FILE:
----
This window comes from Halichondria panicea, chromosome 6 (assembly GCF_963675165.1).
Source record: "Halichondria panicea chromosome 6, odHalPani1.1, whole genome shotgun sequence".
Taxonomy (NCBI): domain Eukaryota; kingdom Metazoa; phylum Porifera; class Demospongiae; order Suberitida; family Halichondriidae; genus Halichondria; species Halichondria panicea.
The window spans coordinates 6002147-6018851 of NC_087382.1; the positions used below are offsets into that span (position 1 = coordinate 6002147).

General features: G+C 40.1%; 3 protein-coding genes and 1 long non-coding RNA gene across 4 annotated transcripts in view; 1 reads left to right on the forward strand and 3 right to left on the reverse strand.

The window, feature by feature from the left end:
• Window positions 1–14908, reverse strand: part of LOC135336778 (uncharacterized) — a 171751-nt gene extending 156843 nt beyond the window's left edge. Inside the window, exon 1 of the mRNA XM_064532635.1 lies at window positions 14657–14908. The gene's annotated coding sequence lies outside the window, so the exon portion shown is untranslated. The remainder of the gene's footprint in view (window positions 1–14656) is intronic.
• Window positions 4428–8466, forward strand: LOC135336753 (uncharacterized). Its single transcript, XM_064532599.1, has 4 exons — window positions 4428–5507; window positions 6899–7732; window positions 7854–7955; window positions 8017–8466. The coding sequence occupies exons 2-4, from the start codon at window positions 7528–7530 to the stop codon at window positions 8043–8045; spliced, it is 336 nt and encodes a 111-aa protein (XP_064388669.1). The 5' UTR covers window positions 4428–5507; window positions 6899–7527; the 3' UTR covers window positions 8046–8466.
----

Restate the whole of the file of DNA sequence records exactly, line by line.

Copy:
This window comes from Halichondria panicea, chromosome 6 (assembly GCF_963675165.1).
Source record: "Halichondria panicea chromosome 6, odHalPani1.1, whole genome shotgun sequence".
Taxonomy (NCBI): domain Eukaryota; kingdom Metazoa; phylum Porifera; class Demospongiae; order Suberitida; family Halichondriidae; genus Halichondria; species Halichondria panicea.
The window spans coordinates 6002147-6018851 of NC_087382.1; the positions used below are offsets into that span (position 1 = coordinate 6002147).

General features: G+C 40.1%; 3 protein-coding genes and 1 long non-coding RNA gene across 4 annotated transcripts in view; 1 reads left to right on the forward strand and 3 right to left on the reverse strand.

The window, feature by feature from the left end:
• Window positions 1–14908, reverse strand: part of LOC135336778 (uncharacterized) — a 171751-nt gene extending 156843 nt beyond the window's left edge. Inside the window, exon 1 of the mRNA XM_064532635.1 lies at window positions 14657–14908. The gene's annotated coding sequence lies outside the window, so the exon portion shown is untranslated. The remainder of the gene's footprint in view (window positions 1–14656) is intronic.
• Window positions 4428–8466, forward strand: LOC135336753 (uncharacterized). Its single transcript, XM_064532599.1, has 4 exons — window positions 4428–5507; window positions 6899–7732; window positions 7854–7955; window positions 8017–8466. The coding sequence occupies exons 2-4, from the start codon at window positions 7528–7530 to the stop codon at window positions 8043–8045; spliced, it is 336 nt and encodes a 111-aa protein (XP_064388669.1). The 5' UTR covers window positions 4428–5507; window positions 6899–7527; the 3' UTR covers window positions 8046–8466.